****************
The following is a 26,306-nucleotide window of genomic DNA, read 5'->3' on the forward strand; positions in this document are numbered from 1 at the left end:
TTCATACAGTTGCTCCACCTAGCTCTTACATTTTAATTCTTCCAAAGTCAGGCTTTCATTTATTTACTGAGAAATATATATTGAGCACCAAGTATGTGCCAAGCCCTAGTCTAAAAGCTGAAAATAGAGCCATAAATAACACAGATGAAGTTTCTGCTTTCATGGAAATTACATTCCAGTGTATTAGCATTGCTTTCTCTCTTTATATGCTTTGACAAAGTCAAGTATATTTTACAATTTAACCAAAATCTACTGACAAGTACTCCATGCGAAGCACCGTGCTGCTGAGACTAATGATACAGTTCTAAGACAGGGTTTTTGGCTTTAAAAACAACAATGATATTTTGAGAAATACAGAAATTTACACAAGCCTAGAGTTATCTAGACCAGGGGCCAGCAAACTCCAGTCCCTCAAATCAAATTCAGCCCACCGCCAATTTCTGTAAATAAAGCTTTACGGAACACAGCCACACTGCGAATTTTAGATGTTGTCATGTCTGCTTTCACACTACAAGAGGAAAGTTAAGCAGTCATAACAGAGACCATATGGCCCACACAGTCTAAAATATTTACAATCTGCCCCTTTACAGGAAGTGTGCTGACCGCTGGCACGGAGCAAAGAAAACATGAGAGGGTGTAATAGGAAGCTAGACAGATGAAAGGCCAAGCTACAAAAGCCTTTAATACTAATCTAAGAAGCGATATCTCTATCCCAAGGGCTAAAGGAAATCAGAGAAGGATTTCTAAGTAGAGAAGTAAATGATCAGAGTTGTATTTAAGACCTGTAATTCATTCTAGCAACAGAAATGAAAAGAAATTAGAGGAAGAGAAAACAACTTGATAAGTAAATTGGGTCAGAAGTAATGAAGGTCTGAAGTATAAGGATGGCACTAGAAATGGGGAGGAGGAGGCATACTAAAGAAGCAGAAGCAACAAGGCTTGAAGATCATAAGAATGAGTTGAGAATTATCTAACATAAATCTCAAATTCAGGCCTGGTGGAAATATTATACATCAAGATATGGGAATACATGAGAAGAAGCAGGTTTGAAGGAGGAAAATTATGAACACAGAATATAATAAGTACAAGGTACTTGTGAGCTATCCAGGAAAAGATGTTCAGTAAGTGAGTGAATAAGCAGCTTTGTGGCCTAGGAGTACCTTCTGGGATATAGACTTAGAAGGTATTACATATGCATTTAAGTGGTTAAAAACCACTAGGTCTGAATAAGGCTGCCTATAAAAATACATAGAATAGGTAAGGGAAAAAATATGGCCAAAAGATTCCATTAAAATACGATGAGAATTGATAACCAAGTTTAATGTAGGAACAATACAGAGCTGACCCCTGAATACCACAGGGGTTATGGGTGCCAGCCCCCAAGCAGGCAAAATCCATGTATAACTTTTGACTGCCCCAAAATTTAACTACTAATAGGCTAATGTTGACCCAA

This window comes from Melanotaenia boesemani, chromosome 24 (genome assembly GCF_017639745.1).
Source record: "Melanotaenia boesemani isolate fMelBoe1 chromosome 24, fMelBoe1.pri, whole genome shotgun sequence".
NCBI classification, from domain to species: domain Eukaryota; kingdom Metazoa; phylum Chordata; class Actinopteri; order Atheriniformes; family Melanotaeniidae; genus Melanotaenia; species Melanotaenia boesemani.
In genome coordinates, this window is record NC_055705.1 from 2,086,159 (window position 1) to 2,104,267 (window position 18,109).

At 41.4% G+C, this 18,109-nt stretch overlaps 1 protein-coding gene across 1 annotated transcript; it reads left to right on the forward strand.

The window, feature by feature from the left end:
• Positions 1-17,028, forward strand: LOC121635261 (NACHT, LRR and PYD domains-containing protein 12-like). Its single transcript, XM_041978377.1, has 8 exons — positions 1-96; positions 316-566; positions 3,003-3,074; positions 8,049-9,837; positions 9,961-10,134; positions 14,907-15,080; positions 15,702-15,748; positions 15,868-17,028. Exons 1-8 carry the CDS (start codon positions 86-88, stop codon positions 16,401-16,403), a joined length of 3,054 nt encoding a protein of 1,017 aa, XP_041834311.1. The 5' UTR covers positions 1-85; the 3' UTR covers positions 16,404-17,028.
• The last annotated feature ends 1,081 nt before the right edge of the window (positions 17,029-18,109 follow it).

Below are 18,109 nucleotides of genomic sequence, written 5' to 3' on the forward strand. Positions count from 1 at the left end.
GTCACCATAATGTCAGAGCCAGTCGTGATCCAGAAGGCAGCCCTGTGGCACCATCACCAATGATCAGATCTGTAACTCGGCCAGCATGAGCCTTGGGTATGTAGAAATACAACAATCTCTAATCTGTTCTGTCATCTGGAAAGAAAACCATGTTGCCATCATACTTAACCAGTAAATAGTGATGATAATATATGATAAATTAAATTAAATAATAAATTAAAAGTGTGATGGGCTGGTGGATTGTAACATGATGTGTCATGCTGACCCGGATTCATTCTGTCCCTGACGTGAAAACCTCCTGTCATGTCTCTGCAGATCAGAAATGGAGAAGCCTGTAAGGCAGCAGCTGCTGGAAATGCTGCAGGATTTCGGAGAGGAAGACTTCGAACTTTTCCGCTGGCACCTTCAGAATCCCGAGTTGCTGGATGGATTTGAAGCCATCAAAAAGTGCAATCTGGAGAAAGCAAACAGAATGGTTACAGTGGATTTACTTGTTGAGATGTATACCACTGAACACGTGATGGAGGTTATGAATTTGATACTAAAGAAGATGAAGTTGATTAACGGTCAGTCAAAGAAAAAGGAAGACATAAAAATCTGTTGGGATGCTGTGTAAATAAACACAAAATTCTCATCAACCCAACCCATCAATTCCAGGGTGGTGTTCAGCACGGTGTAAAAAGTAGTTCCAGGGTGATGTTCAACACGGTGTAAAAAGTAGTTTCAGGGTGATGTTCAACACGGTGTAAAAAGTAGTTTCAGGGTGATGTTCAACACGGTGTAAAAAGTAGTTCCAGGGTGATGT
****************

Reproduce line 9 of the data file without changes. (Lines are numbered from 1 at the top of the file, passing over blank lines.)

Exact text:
• Positions 1-17,028, forward strand: LOC121635261 (NACHT, LRR and PYD domains-containing protein 12-like). Its single transcript, XM_041978377.1, has 8 exons — positions 1-96; positions 316-566; positions 3,003-3,074; positions 8,049-9,837; positions 9,961-10,134; positions 14,907-15,080; positions 15,702-15,748; positions 15,868-17,028. Exons 1-8 carry the CDS (start codon positions 86-88, stop codon positions 16,401-16,403), a joined length of 3,054 nt encoding a protein of 1,017 aa, XP_041834311.1. The 5' UTR covers positions 1-85; the 3' UTR covers positions 16,404-17,028.